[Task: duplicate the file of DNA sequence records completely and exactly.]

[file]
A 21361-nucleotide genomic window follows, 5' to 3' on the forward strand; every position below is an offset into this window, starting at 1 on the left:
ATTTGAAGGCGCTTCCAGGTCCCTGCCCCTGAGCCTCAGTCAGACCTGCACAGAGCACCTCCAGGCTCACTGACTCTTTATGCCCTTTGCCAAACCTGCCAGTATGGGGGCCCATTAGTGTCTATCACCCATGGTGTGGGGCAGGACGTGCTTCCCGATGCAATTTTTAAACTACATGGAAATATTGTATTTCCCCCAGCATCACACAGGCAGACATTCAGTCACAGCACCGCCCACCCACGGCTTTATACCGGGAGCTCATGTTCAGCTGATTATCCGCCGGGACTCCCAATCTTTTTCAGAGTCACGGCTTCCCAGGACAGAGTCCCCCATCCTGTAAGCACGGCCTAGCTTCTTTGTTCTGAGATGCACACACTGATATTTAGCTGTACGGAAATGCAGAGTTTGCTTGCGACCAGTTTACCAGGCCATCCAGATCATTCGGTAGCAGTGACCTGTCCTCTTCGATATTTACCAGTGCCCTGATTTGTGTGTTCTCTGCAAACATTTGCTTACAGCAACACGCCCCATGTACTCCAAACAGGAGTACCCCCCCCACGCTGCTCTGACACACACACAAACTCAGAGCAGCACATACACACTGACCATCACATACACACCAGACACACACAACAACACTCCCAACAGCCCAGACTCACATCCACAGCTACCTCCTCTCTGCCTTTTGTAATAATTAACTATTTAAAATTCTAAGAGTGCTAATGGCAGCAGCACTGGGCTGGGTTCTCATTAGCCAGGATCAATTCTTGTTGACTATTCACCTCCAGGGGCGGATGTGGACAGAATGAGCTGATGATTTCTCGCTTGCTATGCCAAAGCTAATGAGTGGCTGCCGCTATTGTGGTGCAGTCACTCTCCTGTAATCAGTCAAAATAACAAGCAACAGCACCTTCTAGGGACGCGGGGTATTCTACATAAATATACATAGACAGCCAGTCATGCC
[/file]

A 21361-nucleotide genomic window follows, 5' to 3' on the forward strand; every position below is an offset into this window, starting at 1 on the left:
ATTTGAAGGCGCTTCCAGGTCCCTGCCCCTGAGCCTCAGTCAGACCTGCACAGAGCACCTCCAGGCTCACTGACTCTTTATGCCCTTTGCCAAACCTGCCAGTATGGGGGCCCATTAGTGTCTATCACCCATGGTGTGGGGCAGGACGTGCTTCCCGATGCAATTTTTAAACTACATGGAAATATTGTATTTCCCCCAGCATCACACAGGCAGACATTCAGTCACAGCACCGCCCACCCACGGCTTTATACCGGGAGCTCATGTTCAGCTGATTATCCGCCGGGACTCCCAATCTTTTTCAGAGTCACGGCTTCCCAGGACAGAGTCCCCCATCCTGTAAGCACGGCCTAGCTTCTTTGTTCTGAGATGCACACACTGATATTTAGCTGTACGGAAATGCAGAGTTTGCTTGCGACCAGTTTACCAGGCCATCCAGATCATTCGGTAGCAGTGACCTGTCCTCTTCGATATTTACCAGTGCCCTGATTTGTGTGTTCTCTGCAAACATTTGCTTACAGCAACACGCCCCATGTACTCCAAACAGGAGTACCCCCCCCACGCTGCTCTGACACACACACAAACTCAGAGCAGCACATACACACTGACCATCACATACACACCAGACACACACAACAACACTCCCAACAGCCCAGACTCACATCCACAGCTACCTCCTCTCTGCCTTTTGTAATAATTAACTATTTAAAATTCTAAGAGTGCTAATGGCAGCAGCACTGGGCTGGGTTCTCATTAGCCAGGATCAATTCTTGTTGACTATTCACCTCCAGGGGCGGATGTGGACAGAATGAGCTGATGATTTCTCGCTTGCTATGCCAAAGCTAATGAGTGGCTGCCGCTATTGTGGTGCAGTCACTCTCCTGTAATCAGTCAAAATAACAAGCAACAGCACCTTCTAGGGACGCGGGGTATTCTACATAAATATACATAGACAGCCAGTCATGCC